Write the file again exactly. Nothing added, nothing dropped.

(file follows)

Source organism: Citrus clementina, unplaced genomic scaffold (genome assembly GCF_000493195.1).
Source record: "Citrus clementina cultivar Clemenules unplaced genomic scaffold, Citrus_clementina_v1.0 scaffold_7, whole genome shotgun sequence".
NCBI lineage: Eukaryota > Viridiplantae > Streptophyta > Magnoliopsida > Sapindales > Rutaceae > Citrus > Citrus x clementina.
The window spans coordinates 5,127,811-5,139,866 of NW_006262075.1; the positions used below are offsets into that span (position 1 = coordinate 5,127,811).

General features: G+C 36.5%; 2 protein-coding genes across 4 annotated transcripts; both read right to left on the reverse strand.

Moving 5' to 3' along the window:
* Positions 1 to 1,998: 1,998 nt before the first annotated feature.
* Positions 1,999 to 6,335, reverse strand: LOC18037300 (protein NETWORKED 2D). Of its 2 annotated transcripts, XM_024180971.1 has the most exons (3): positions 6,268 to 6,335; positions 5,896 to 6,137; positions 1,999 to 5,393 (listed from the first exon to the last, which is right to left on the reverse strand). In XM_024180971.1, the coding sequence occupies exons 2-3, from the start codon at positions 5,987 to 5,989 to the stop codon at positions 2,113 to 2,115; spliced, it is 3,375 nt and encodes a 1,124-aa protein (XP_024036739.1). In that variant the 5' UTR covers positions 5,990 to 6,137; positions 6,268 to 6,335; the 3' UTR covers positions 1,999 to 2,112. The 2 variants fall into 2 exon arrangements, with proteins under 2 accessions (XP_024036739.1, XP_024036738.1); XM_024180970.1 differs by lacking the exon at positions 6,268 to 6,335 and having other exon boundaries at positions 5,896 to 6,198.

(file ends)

Source organism: Citrus clementina, unplaced genomic scaffold (genome assembly GCF_000493195.1).
Source record: "Citrus clementina cultivar Clemenules unplaced genomic scaffold, Citrus_clementina_v1.0 scaffold_7, whole genome shotgun sequence".
NCBI lineage: Eukaryota > Viridiplantae > Streptophyta > Magnoliopsida > Sapindales > Rutaceae > Citrus > Citrus x clementina.
The window spans coordinates 5,127,811-5,139,866 of NW_006262075.1; the positions used below are offsets into that span (position 1 = coordinate 5,127,811).

General features: G+C 36.5%; 2 protein-coding genes across 4 annotated transcripts; both read right to left on the reverse strand.

Moving 5' to 3' along the window:
* Positions 1 to 1,998: 1,998 nt before the first annotated feature.
* Positions 1,999 to 6,335, reverse strand: LOC18037300 (protein NETWORKED 2D). Of its 2 annotated transcripts, XM_024180971.1 has the most exons (3): positions 6,268 to 6,335; positions 5,896 to 6,137; positions 1,999 to 5,393 (listed from the first exon to the last, which is right to left on the reverse strand). In XM_024180971.1, the coding sequence occupies exons 2-3, from the start codon at positions 5,987 to 5,989 to the stop codon at positions 2,113 to 2,115; spliced, it is 3,375 nt and encodes a 1,124-aa protein (XP_024036739.1). In that variant the 5' UTR covers positions 5,990 to 6,137; positions 6,268 to 6,335; the 3' UTR covers positions 1,999 to 2,112. The 2 variants fall into 2 exon arrangements, with proteins under 2 accessions (XP_024036739.1, XP_024036738.1); XM_024180970.1 differs by lacking the exon at positions 6,268 to 6,335 and having other exon boundaries at positions 5,896 to 6,198.